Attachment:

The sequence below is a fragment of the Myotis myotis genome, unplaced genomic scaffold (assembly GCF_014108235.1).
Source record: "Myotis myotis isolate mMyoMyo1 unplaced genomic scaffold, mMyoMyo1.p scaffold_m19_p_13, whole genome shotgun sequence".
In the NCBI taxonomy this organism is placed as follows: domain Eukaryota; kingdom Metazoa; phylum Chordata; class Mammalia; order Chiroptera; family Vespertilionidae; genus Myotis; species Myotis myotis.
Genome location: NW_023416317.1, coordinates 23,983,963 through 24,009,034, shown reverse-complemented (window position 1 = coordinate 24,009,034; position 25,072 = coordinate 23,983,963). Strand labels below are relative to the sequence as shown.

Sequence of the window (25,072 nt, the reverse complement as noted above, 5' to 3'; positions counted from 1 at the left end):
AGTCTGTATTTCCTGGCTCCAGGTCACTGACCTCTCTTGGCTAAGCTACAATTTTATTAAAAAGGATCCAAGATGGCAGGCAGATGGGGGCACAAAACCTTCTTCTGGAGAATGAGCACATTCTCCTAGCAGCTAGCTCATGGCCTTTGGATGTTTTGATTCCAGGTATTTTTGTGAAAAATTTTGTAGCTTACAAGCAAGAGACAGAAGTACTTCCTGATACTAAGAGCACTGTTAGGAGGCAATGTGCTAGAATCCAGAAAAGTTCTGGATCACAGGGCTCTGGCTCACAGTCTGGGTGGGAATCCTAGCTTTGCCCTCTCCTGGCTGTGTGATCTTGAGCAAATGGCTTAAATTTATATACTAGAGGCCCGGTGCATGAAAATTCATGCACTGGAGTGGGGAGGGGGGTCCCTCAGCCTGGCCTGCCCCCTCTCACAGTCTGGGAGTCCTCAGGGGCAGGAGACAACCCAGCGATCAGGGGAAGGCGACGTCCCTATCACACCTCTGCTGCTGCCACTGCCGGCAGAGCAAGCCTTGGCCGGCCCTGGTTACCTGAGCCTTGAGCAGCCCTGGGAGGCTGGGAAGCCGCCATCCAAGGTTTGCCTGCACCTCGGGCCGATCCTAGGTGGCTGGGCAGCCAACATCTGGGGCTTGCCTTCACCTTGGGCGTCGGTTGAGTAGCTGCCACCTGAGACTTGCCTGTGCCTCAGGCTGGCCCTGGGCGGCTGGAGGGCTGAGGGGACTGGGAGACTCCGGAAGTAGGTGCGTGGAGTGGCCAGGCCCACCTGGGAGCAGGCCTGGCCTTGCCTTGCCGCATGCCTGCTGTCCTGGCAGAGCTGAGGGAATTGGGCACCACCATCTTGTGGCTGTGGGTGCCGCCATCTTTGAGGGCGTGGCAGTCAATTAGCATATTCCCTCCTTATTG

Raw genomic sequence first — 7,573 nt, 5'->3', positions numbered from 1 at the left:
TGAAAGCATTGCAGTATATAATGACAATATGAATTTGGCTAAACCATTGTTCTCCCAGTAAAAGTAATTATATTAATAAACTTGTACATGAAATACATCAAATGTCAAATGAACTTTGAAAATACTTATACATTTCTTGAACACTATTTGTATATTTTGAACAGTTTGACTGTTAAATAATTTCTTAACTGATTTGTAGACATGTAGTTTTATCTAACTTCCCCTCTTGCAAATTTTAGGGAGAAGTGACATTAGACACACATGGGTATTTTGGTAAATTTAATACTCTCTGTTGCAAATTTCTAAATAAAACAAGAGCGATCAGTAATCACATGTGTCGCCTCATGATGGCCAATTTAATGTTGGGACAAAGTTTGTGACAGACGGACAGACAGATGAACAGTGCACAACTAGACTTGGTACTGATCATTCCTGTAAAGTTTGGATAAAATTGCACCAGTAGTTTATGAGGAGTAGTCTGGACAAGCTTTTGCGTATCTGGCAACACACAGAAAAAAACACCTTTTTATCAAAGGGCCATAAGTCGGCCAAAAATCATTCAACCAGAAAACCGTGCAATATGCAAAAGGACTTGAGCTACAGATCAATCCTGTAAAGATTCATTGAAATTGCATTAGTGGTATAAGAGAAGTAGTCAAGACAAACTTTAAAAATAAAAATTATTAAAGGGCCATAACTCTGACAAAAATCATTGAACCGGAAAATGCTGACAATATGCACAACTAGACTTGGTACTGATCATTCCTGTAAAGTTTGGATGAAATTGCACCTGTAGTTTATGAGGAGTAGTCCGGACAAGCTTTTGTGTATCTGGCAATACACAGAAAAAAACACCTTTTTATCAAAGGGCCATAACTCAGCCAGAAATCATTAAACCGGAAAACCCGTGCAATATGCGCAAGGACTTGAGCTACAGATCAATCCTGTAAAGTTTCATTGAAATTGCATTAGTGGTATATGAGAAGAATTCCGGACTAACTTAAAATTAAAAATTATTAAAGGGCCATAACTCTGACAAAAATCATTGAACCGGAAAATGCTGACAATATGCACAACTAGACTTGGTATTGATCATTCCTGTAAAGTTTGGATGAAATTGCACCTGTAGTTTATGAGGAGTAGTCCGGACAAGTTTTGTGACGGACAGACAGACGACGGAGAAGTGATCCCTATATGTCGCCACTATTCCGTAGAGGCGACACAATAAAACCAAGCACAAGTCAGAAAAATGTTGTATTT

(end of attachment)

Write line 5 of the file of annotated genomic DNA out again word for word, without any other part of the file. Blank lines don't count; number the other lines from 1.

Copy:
Sequence of the window (25,072 nt, the reverse complement as noted above, 5' to 3'; positions counted from 1 at the left end):